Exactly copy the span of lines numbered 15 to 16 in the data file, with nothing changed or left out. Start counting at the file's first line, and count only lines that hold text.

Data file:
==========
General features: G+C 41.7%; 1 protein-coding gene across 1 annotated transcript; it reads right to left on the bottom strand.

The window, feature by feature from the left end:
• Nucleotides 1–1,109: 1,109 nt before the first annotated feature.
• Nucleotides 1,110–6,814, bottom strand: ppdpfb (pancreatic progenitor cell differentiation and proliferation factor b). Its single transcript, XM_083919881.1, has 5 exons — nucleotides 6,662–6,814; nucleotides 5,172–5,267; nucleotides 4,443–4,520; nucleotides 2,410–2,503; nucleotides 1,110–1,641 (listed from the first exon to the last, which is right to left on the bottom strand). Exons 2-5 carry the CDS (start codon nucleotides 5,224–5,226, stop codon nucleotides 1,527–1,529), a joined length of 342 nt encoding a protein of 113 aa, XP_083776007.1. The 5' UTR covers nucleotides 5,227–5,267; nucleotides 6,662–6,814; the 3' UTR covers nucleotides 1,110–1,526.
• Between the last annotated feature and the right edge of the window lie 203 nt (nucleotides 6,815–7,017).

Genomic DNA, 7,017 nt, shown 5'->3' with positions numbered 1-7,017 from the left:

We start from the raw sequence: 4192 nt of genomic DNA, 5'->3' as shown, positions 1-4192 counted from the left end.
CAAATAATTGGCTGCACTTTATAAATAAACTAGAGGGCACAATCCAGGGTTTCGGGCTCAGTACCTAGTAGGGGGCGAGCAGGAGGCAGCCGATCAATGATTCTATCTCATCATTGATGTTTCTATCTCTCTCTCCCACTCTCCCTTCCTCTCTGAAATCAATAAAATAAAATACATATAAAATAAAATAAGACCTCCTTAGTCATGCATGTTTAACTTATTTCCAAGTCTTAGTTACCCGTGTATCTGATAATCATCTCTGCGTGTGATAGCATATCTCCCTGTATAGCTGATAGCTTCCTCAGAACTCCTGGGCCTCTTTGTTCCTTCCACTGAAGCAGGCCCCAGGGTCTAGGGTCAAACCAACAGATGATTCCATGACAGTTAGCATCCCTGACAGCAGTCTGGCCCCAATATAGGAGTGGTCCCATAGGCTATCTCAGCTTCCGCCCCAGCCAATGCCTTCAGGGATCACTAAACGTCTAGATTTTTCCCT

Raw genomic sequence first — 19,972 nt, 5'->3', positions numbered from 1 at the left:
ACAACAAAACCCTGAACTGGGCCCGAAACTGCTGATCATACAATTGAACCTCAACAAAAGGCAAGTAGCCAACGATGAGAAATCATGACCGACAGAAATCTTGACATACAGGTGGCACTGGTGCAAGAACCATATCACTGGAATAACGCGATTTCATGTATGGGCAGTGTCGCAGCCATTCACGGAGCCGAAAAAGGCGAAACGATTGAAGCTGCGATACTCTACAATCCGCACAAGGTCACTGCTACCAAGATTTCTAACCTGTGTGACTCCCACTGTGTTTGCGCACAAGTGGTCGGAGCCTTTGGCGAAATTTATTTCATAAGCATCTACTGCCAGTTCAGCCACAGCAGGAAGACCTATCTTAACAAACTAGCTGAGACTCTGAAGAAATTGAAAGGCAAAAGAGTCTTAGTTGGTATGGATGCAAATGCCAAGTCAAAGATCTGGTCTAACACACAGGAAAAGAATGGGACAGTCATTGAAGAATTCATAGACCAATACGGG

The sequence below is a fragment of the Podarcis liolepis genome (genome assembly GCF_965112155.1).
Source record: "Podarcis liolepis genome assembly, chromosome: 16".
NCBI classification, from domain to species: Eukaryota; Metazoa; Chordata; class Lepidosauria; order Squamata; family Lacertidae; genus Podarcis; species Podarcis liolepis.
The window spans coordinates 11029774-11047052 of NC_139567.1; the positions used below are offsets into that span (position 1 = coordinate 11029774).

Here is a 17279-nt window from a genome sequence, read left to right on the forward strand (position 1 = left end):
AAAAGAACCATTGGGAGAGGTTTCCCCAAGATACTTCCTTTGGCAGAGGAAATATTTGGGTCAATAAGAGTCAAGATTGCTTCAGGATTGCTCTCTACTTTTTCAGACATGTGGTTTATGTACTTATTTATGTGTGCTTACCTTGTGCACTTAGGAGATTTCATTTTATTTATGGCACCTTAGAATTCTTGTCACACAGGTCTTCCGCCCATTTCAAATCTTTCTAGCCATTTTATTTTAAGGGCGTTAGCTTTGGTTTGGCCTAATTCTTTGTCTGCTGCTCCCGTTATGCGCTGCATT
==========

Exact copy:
Here is a 17279-nt window from a genome sequence, read left to right on the forward strand (position 1 = left end):
AAAAGAACCATTGGGAGAGGTTTCCCCAAGATACTTCCTTTGGCAGAGGAAATATTTGGGTCAATAAGAGTCAAGATTGCTTCAGGATTGCTCTCTACTTTTTCAGACATGTGGTTTATGTACTTATTTATGTGTGCTTACCTTGTGCACTTAGGAGATTTCATTTTATTTATGGCACCTTAGAATTCTTGTCACACAGGTCTTCCGCCCATTTCAAATCTTTCTAGCCATTTTATTTTAAGGGCGTTAGCTTTGGTTTGGCCTAATTCTTTGTCTGCTGCTCCCGTTATGCGCTGCATT